Friday, March 2, 2012
It doesn't always turn out great, sometimes things go horribly wrong (or worse, boring), but tapping into that crazy part of my brain that wants to tear around like a hyperactive three-year-old and make a giant mess... well, that's when things start getting interesting.
'Cause here's the thing... to an adult, a multi-coloured scribble, a squished pancake of coloured Play-Doh or a clump of randomly stuck together Lego, well, they're kinda baffling. Especially if you are expected to guess what those are supposed to be.
To a child, it's obvious. And they have conviction that their representational creations are authentic. They're ready and willing to tell you you're wrong if you guess 'porcupine' after squinting at the vaguely octagonal brown smudge with purple lines sticking out every which way.
No, it's a giraffe. Or a space station.
It doesn't matter how inaccurate the execution, the vision behind it is clear.
Sure, it might look like a mess, but it's something.
And y'know, maybe that's all anyone else will see... an ugly, confusing mess on a page.
...but wouldn't it be the best feeling in the world to have someone look at that page and ask, "Is this a giraffe?"
...and you can say, "Yes!"
...because they get it.
Now, this will probably sound odd considering my last post was a self-reflection about personal taste, but I find my best ideas come from the most random and strange places. Usually they don't make sense. I squint at them on the page and all I can see are vaguely octagonal brown smudges with random purple lines... but somehow, later it makes sense. I can pick out a shape or a few lines that feel right, that look accurate, that imperfectly capture something that I didn't even know I was trying to say.
And I wouldn't have said it, if I tried to say it. When you're sketching, often the best lines are the ones you didn't mean to draw. They happen almost by accident when you're free and loose and having fun. The moment you start trying to put down a perfect line, your muscles lock down and you lose that flow of motion and your drawing comes out stilted, forced.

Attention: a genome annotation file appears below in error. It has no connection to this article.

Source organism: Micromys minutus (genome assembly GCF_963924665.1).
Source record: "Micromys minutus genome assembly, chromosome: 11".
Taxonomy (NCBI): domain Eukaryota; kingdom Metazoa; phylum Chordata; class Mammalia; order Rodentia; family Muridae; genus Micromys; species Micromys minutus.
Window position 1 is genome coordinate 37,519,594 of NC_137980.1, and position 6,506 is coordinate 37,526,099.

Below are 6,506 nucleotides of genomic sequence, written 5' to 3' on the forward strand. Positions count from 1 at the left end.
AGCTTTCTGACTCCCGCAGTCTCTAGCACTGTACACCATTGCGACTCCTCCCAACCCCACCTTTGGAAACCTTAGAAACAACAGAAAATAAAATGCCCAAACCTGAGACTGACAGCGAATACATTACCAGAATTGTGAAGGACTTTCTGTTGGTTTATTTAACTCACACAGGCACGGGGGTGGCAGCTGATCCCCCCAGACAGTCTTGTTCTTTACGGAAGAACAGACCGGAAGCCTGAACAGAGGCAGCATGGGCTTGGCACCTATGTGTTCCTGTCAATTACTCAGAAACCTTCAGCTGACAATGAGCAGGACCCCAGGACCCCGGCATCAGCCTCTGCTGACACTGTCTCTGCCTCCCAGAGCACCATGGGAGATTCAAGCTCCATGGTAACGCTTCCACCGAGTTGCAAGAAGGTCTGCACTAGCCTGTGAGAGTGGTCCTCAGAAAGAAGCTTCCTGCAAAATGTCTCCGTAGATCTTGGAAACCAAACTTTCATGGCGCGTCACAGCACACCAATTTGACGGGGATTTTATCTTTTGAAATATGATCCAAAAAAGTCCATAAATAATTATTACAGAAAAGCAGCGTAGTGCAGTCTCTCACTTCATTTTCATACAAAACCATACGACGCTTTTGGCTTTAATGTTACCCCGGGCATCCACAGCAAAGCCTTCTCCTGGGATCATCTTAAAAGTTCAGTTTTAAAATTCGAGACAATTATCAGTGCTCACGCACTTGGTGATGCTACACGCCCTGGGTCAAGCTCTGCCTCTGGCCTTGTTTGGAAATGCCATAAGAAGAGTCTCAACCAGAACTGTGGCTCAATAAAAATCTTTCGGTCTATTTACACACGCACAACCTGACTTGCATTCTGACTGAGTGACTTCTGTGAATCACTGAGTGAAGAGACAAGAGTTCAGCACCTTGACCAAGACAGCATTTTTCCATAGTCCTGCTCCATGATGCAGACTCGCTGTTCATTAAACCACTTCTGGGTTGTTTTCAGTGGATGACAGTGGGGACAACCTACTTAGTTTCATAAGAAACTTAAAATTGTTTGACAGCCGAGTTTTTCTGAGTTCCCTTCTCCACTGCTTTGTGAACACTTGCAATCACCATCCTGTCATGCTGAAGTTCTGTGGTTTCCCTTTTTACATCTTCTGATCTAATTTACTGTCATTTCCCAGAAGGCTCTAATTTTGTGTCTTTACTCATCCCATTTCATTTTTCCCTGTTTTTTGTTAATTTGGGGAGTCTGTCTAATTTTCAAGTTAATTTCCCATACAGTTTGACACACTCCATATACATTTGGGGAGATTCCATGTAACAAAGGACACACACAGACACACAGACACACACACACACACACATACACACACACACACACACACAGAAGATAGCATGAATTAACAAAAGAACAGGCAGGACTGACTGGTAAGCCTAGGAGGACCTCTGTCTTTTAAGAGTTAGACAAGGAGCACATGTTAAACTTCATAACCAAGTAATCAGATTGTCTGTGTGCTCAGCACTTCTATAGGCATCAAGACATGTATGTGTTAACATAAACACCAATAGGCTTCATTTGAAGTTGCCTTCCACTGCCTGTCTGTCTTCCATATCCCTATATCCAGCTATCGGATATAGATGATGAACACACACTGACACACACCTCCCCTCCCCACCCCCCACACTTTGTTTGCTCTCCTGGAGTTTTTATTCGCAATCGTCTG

So never pass up the chance to make a mess, to be impulsive, to scribble all over the page and have fun with it.
I think... it's okay to give yourself permission to play around, to stretch your creative muscles, and not just with writing. The more experiences you have in life, the bigger the inner-resevoir you will have which you can tap into when you need it.
If you do the same things every day, you're only going to have a single, knotted rope of knowledge to climb on. Sure, it's easy to climb straight up to the ceiling on a rope like that, it's just one-hand-over-the-other, but wouldn't it be more fun to climb in every direction? The more varied the activities and experiences, the more ropes get added, and soon you can pull from a web of interconnecting knowledge instead of just the single knotted rope.
While I see the benefits of specialty knowledge, I think being a more rounded individual is healthier and more enjoyable, and part of new/different experiences is the way you do them.
Have conviction in what you do. But that doesn't mean you have to be serious about it.
Bowling competitively is a completely different experience than bowling blind-folded or backwards with a group of friends.
So make a mess, goof off, have fun, try something new.
...and speaking of ropes and messes, wow, that certainly was a rambling post, wasn't it?